Dr Alison C. Ludzki lead researcher says,”Our preliminary findings suggest trends for increases in markers of inflammation (C-reactive protein, pJNK/JNK) after one week of overeating in people who do not exercise. ” They also found, however , that  among study subjects who were exercising  “overeating did not increase the protein content of markers of adipose tissue inflammation (i.e., pJNK/JNK, pERK/ERK) or circulating C-reactive protein.”

“Our preliminary findings expand on existing work to support a protective role of exercise in the metabolic response of adipose tissue to brief periods of overeating,” the researchers concluded

For more of the latest in nutritional/ lifestyle research check all of my blog posts at www.drsobo.com/blog

For the best care in Integrative Medicine call Henry C. Sobo, M.D., at 203-348-8805 or write us at optimalhalth@optonline.net

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Higher Muscle Mass Lowers Mortality in Heart Disease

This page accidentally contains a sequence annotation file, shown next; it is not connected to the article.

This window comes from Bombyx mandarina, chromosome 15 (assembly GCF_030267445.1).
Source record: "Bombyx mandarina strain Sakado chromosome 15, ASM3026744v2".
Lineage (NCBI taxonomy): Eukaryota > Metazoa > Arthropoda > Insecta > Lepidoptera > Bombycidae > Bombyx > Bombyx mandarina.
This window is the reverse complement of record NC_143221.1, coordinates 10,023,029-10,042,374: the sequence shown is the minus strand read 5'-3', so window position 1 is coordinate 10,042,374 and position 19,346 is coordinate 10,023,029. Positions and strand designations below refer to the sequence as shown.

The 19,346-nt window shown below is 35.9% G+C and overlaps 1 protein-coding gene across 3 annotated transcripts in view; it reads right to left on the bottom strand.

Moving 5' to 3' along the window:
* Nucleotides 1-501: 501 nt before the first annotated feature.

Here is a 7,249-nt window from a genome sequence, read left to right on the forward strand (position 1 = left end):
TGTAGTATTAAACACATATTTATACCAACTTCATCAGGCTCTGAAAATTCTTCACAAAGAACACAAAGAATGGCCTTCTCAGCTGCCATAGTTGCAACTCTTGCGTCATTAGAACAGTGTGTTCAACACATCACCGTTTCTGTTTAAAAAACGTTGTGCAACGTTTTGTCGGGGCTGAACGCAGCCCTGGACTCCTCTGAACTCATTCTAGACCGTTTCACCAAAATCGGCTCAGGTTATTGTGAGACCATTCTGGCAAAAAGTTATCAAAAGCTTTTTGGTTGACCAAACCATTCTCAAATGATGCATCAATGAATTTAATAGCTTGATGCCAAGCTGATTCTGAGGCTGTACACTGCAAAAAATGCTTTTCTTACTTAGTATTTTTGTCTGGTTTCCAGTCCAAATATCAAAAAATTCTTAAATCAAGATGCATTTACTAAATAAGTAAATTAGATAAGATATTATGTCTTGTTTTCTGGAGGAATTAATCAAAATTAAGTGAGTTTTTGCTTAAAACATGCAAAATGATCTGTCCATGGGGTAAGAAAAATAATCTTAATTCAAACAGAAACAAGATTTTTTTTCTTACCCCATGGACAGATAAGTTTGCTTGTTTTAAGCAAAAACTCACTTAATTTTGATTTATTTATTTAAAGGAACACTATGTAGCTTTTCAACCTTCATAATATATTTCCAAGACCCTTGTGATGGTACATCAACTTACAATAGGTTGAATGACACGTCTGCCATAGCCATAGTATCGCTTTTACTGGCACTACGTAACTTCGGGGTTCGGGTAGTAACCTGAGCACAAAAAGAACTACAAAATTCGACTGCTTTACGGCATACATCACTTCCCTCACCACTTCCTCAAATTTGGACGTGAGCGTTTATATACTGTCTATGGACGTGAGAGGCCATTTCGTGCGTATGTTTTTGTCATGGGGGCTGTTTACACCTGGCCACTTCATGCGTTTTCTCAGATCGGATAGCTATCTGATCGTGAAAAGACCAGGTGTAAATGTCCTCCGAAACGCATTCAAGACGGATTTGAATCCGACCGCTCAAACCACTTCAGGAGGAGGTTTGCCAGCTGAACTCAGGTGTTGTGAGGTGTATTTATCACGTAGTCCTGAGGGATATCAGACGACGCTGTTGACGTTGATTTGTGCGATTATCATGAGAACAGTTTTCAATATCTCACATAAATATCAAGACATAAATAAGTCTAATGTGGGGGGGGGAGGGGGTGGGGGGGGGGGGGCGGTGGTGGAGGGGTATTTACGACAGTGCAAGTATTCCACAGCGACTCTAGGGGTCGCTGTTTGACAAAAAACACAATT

Higher Muscle Mass Lowers Mortality in Heart Disease

According to a new study published in the American Journal of Cardiology, patients with heart disease  who have a higher muscle mass and lower fat mass have a lower mortality risk.

This research was done at the Geffen School of Medicine at UCLA. They found that regardless of a person’s measurement of  fat mass, a higher level of muscle mass helps reduce the risk of death.

Data was collected from over 6,000 study  participants.  They were categorized  in one of four groups:

  • low muscle/low fat mass
  • low muscle/high fat mass
  • high muscle/low fat mass